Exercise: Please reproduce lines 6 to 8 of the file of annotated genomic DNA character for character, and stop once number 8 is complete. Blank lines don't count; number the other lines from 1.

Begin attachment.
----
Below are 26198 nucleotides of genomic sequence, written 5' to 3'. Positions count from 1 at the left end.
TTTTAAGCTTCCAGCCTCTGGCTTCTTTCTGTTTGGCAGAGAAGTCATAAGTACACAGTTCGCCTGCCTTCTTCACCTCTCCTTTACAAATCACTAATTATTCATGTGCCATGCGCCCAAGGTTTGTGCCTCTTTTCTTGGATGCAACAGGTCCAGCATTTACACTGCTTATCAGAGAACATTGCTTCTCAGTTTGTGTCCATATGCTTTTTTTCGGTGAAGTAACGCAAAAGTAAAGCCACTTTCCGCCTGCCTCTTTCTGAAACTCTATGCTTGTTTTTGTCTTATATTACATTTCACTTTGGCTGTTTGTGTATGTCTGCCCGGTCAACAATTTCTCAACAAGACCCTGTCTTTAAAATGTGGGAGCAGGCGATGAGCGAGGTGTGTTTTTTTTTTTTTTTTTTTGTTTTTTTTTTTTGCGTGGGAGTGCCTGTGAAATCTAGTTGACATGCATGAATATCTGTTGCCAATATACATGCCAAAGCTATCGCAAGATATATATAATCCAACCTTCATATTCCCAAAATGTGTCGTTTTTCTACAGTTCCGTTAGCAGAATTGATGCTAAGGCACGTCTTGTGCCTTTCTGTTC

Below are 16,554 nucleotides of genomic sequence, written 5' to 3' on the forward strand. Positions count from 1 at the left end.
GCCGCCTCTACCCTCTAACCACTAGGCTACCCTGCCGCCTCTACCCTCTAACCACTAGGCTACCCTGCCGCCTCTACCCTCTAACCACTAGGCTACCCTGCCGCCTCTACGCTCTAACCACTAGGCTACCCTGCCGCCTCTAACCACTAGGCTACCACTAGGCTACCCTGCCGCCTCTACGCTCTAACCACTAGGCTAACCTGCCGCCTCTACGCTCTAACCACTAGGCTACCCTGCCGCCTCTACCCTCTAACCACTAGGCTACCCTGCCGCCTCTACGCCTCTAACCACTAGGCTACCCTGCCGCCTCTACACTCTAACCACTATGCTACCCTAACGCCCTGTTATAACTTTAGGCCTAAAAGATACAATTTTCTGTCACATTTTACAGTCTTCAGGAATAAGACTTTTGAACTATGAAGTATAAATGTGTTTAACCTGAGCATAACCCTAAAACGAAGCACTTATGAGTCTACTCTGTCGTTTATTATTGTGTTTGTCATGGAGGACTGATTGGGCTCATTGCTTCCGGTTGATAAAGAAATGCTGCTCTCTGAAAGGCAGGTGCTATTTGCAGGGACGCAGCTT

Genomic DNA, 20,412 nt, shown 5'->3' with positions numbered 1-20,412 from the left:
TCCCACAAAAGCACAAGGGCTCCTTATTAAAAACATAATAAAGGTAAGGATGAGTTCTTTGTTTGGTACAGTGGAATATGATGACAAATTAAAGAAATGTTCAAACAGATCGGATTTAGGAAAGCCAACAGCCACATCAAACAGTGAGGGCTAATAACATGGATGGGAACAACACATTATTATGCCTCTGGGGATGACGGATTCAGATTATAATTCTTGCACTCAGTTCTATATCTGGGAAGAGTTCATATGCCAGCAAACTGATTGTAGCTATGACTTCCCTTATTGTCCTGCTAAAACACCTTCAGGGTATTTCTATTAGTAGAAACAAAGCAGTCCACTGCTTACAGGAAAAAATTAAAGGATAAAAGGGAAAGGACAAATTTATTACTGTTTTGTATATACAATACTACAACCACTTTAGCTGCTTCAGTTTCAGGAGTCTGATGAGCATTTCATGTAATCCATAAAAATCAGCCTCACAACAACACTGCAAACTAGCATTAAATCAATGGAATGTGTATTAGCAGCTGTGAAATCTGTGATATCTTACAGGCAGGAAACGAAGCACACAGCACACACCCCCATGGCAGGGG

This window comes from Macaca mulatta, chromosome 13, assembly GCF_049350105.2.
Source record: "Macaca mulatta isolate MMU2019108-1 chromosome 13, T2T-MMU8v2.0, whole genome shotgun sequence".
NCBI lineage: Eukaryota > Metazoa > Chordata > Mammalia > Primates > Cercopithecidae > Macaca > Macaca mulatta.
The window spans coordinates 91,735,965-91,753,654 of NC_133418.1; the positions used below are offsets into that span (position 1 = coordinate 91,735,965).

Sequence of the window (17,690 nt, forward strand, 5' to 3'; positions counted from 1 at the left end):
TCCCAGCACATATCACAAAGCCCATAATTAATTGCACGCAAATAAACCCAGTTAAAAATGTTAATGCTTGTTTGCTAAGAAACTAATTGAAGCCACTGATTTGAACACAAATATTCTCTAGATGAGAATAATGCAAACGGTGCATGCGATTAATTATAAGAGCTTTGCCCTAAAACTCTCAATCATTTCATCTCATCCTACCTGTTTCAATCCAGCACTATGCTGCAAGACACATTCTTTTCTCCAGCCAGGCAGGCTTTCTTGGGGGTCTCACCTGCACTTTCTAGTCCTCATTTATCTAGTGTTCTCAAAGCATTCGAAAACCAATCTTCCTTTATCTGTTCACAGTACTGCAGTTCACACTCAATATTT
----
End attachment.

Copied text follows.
TCCCACAAAAGCACAAGGGCTCCTTATTAAAAACATAATAAAGGTAAGGATGAGTTCTTTGTTTGGTACAGTGGAATATGATGACAAATTAAAGAAATGTTCAAACAGATCGGATTTAGGAAAGCCAACAGCCACATCAAACAGTGAGGGCTAATAACATGGATGGGAACAACACATTATTATGCCTCTGGGGATGACGGATTCAGATTATAATTCTTGCACTCAGTTCTATATCTGGGAAGAGTTCATATGCCAGCAAACTGATTGTAGCTATGACTTCCCTTATTGTCCTGCTAAAACACCTTCAGGGTATTTCTATTAGTAGAAACAAAGCAGTCCACTGCTTACAGGAAAAAATTAAAGGATAAAAGGGAAAGGACAAATTTATTACTGTTTTGTATATACAATACTACAACCACTTTAGCTGCTTCAGTTTCAGGAGTCTGATGAGCATTTCATGTAATCCATAAAAATCAGCCTCACAACAACACTGCAAACTAGCATTAAATCAATGGAATGTGTATTAGCAGCTGTGAAATCTGTGATATCTTACAGGCAGGAAACGAAGCACACAGCACACACCCCCATGGCAGGGG

This window comes from Macaca mulatta, chromosome 13, assembly GCF_049350105.2.
Source record: "Macaca mulatta isolate MMU2019108-1 chromosome 13, T2T-MMU8v2.0, whole genome shotgun sequence".